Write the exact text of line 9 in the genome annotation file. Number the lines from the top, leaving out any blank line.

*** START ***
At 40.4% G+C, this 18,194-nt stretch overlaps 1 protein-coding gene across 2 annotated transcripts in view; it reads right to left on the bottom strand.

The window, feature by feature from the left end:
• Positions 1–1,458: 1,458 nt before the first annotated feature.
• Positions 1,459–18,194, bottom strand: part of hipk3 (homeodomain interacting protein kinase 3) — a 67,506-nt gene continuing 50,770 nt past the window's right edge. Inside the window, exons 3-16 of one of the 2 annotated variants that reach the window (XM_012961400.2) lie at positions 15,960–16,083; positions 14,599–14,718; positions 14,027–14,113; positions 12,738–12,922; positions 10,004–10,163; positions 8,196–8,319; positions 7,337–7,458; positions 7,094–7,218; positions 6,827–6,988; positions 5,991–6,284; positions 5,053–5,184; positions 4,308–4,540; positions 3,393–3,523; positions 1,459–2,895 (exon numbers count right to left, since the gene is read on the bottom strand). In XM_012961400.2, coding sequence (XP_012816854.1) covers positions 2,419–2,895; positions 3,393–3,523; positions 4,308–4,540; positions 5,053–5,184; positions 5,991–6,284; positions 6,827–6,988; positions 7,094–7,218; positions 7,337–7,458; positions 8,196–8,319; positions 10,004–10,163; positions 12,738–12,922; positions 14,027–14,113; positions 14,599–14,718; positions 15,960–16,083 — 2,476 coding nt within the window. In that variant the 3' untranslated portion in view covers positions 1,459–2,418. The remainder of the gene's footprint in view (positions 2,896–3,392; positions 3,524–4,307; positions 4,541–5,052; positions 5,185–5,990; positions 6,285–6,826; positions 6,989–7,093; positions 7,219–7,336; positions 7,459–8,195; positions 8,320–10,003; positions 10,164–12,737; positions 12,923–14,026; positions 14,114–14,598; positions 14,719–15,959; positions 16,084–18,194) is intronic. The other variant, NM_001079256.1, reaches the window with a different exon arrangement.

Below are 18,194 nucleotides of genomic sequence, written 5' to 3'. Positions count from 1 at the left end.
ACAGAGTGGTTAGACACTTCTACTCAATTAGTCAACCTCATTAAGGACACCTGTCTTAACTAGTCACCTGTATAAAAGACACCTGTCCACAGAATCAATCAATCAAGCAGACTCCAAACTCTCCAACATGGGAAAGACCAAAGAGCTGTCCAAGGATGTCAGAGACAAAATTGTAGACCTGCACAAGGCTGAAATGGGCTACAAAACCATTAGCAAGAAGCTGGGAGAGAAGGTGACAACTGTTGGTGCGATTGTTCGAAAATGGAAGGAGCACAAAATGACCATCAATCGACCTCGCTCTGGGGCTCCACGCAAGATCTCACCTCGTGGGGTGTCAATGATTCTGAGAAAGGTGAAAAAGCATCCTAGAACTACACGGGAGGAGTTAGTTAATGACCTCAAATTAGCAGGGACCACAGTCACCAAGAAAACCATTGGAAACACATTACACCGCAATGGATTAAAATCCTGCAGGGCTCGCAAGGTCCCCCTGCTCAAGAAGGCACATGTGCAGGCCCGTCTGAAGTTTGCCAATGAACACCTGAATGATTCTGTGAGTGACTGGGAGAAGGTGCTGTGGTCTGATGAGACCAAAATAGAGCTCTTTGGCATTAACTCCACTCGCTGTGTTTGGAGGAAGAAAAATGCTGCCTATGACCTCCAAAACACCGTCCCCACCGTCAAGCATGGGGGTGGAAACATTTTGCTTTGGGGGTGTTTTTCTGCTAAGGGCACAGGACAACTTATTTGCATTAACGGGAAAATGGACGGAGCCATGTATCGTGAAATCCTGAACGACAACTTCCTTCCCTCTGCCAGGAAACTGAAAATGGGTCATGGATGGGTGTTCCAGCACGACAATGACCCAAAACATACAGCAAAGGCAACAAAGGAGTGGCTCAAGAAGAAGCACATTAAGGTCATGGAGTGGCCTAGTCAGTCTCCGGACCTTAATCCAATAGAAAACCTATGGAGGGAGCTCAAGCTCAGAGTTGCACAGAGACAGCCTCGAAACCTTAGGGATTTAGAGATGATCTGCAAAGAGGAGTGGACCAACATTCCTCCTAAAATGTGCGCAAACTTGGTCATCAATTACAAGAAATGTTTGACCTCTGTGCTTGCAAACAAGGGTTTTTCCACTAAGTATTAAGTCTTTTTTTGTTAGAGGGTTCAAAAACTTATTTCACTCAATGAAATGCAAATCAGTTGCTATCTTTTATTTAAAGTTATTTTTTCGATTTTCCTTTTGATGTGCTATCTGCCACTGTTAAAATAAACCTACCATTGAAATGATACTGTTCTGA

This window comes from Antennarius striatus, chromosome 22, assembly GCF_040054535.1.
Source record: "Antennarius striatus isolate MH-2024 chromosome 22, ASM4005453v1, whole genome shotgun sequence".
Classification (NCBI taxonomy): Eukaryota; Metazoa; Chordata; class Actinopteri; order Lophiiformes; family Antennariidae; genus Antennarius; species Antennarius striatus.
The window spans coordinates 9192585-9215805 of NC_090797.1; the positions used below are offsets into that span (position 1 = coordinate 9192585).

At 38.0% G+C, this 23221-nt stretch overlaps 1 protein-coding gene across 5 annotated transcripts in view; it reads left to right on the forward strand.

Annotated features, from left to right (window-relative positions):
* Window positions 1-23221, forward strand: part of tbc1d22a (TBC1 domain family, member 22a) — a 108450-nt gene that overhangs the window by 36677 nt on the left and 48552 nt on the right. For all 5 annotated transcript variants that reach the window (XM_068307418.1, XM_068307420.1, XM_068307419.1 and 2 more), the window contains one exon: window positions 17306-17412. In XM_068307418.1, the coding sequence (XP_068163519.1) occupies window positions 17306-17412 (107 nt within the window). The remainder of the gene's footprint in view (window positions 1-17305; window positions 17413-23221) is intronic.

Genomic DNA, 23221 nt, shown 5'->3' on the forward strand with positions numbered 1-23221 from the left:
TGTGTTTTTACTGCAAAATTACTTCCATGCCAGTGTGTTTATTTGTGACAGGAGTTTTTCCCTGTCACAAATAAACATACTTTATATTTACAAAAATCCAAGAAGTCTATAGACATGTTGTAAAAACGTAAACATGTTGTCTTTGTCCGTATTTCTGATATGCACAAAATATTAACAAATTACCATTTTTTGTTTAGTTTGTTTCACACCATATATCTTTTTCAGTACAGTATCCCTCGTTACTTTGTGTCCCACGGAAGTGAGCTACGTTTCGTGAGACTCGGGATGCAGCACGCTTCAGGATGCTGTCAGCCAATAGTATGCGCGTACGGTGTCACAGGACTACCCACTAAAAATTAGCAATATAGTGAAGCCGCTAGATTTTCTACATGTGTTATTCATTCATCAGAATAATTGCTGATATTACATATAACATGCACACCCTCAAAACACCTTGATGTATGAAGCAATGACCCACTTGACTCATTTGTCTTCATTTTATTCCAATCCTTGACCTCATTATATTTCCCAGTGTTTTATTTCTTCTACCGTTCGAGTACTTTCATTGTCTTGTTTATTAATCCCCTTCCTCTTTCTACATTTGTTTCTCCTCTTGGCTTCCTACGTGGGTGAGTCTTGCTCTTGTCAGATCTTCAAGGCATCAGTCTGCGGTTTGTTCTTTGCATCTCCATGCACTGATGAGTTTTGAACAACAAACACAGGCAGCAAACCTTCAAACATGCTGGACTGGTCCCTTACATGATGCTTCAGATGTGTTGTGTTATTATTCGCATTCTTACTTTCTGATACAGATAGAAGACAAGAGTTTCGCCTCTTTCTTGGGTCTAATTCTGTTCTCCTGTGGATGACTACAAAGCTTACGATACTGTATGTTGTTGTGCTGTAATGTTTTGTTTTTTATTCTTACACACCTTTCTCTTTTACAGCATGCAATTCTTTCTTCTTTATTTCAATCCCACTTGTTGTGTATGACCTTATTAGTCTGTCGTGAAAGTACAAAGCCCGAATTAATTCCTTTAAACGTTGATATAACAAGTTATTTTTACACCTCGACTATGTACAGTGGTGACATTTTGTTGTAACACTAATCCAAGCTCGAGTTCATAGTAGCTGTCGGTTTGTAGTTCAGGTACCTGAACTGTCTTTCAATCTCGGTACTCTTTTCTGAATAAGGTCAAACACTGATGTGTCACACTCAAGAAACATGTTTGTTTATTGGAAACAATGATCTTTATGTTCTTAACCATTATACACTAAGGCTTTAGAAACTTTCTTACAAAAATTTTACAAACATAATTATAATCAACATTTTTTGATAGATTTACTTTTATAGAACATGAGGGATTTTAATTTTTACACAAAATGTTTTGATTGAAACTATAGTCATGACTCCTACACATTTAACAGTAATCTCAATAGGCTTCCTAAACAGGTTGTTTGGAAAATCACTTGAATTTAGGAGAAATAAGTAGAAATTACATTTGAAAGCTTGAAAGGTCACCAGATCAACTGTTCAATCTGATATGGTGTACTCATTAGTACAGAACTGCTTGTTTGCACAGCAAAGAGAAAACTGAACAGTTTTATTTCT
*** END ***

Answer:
Classification (NCBI taxonomy): Eukaryota; Metazoa; Chordata; class Actinopteri; order Lophiiformes; family Antennariidae; genus Antennarius; species Antennarius striatus.